Analog Coding: Knots, Tori, Tube Packing, and Why The Digital Era May Not Last Forever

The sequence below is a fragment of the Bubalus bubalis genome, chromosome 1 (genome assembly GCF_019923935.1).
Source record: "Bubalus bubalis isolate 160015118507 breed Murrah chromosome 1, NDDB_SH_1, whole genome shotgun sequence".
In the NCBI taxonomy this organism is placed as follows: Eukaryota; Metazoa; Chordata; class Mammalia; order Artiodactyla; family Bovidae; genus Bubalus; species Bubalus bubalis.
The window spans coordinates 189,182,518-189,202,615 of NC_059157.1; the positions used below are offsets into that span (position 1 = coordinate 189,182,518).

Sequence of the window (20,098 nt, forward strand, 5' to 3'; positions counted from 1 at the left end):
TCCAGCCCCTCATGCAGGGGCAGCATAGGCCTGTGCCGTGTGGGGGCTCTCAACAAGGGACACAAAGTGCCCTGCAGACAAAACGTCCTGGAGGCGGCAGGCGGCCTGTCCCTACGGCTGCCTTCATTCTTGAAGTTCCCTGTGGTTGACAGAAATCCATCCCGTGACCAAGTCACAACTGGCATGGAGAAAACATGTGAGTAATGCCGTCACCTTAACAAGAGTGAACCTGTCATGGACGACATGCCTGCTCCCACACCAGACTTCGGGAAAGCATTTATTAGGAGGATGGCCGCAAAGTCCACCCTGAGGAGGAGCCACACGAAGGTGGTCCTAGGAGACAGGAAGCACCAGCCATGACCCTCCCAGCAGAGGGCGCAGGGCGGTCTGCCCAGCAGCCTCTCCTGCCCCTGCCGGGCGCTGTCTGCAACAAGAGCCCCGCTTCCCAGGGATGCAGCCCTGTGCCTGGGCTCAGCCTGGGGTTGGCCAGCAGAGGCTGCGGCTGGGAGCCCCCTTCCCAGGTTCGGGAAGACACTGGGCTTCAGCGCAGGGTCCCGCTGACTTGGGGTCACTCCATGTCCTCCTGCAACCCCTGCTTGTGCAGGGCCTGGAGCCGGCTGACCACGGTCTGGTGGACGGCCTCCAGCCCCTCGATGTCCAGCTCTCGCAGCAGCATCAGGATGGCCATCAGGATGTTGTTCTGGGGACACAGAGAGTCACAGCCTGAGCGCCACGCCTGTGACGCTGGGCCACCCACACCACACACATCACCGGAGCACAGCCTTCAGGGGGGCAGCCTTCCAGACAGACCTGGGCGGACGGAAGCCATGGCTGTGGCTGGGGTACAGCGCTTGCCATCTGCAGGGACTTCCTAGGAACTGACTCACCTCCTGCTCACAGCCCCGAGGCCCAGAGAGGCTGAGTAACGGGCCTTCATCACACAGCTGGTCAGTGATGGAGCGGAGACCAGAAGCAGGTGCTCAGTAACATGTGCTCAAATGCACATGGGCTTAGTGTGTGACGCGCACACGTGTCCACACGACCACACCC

Digital error correction schemes can be viewed from the perspective of packing discrete points in Euclidean space and as such have firm roots in sphere packing, lattices, and groups. However, practical digital coding of continuous alphabet sources is now known to be suboptimal to analog coding from an information-theoretic perspective since finite block lengths must be employed. We discuss a new class of codes for analog error correction constructed as geodesics on flat tori that are within 6 dB of Shannon's optimal performance theoretically achievable using just a single symbol block length. We utilize the global circumradius function from knot theory and harmonic functions to design and optimize the code. We exploit the isometry of the flat torus with the hyperrectangle to derive simple closed-form decoders based on torus projections that come with 2 dB of the maximum likelihood decoder. We show simulation results and discuss the advantages of analog coding over digital coding.